Halting the Horse
To stop, or halt, the horse, you stop following the hore with your seat and you set your hands.  This
means that you set your hands in one spot and apply steady, even pressure on the bit with both
reins, but without pulling back.  Simultaneously, gently close your legs on the horse while stiffening
your back a little.

What to do if...the horse won't stop.
So far I've given you the textbook version of the halt.  It's the way a halt should be done, and it's the
way you should first try to halt.  But you musy also maintain control of your horse, so if the textbook
version doesn't work, pull back on the reins.  Tell the horse to stop - not verbally but with
progressive severity of your aids.

What to do if...the horse backs up when you ask her to stop.
If you don't release the pressure on the bit after you stop, Sprite will start backing up.  In fact, that's
how she's trained to back up.  Move your hands forward just an inch or two to release the pressure
on the bit and apply slight pressure with both your legs, just enough to tell her not to back up.
It takes practice and finesse to achieve just the right pressure with your hands and legs.  Whatever
you do, don't panic and pull back on the reins even more.
As soon as the horse stops, release any pressure on the reins.  That's the horse's reward for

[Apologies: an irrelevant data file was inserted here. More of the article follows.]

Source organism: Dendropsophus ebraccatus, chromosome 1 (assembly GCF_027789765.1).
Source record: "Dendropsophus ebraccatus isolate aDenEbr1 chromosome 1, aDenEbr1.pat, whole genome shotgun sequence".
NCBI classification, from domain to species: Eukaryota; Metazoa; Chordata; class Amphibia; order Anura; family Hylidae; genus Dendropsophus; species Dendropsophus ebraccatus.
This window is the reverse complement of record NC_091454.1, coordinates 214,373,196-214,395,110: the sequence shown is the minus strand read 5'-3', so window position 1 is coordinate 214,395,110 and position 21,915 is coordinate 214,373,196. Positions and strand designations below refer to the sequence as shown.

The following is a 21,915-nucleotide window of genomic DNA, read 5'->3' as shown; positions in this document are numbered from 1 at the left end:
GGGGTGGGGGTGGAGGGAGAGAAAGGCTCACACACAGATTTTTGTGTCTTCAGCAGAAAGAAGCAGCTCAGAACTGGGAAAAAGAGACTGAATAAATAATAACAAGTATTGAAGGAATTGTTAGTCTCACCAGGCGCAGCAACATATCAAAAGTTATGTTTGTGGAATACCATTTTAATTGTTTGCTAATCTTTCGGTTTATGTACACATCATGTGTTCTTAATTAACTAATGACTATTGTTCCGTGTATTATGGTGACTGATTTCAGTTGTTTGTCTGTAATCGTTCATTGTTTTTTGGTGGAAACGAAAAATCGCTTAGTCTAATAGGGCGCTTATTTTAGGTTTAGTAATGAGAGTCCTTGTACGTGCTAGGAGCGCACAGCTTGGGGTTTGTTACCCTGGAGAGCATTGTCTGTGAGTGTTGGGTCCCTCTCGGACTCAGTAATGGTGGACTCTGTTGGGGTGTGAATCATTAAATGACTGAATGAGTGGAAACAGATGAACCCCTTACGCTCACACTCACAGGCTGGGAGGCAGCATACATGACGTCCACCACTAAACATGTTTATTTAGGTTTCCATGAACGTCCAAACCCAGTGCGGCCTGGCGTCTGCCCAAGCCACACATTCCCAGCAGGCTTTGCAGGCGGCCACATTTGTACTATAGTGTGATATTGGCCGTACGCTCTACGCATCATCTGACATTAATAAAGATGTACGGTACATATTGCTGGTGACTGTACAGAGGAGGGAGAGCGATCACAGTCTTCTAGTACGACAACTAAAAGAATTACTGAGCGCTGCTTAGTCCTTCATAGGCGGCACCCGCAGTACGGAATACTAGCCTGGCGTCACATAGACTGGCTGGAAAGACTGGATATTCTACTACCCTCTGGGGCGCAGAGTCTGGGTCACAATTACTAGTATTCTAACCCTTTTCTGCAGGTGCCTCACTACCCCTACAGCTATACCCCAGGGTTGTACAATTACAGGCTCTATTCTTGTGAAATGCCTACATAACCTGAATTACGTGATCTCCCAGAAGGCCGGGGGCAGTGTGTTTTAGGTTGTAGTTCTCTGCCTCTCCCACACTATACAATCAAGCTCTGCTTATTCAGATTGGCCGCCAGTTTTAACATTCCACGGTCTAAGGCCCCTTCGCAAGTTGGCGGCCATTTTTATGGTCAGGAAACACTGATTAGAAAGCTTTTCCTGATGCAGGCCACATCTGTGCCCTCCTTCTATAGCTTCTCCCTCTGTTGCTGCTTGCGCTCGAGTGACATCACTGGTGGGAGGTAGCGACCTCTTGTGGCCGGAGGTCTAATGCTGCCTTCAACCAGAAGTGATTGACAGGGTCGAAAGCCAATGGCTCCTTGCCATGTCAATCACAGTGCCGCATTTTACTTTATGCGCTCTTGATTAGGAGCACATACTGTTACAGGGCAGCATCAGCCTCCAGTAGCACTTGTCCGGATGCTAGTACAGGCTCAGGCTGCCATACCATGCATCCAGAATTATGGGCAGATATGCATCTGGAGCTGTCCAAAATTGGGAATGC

stopping.  Once the horse halts, relax.  Look around and smell the roses.  Practice walking several
strides, then stop for several seconds, walk again, and stop again.
Aids to the Halt
  1. Sit down(or stop following the horse with your seat).
  2. Set your hands (you do not give to your horse with the reins).
  3. Gently close your calves on the horse.
  4. Stiffen your back.
Sprite is a small, stocky, sturdy, cute horse.  If she were any shorter, she'd be a pony.  In the
winter, her coat gets very long and she looks like a woolly mammoth.  She's sassy in the field, and
you can tell she was hot stuff in her younger years.  Now that she's getting a little older, she has to
watch what she eats.

Sprite's also the motherly type.  She babysits horses that don't like to stay alone in the barn or
pasture.  She stands nice and still when a new student mounts, although she might move if you jab
her with a knee or toe.  A terrific trail horse, Sprite proudly leads where other horses fear to
venture.  Being calm and trustworthy makes her a good confidence builder for the beginning rider.
Woodland Horse Center
16301 New Hampshire Avenue, Silver Spring, MD 20905
301-421-9156          fax: 301-421-9049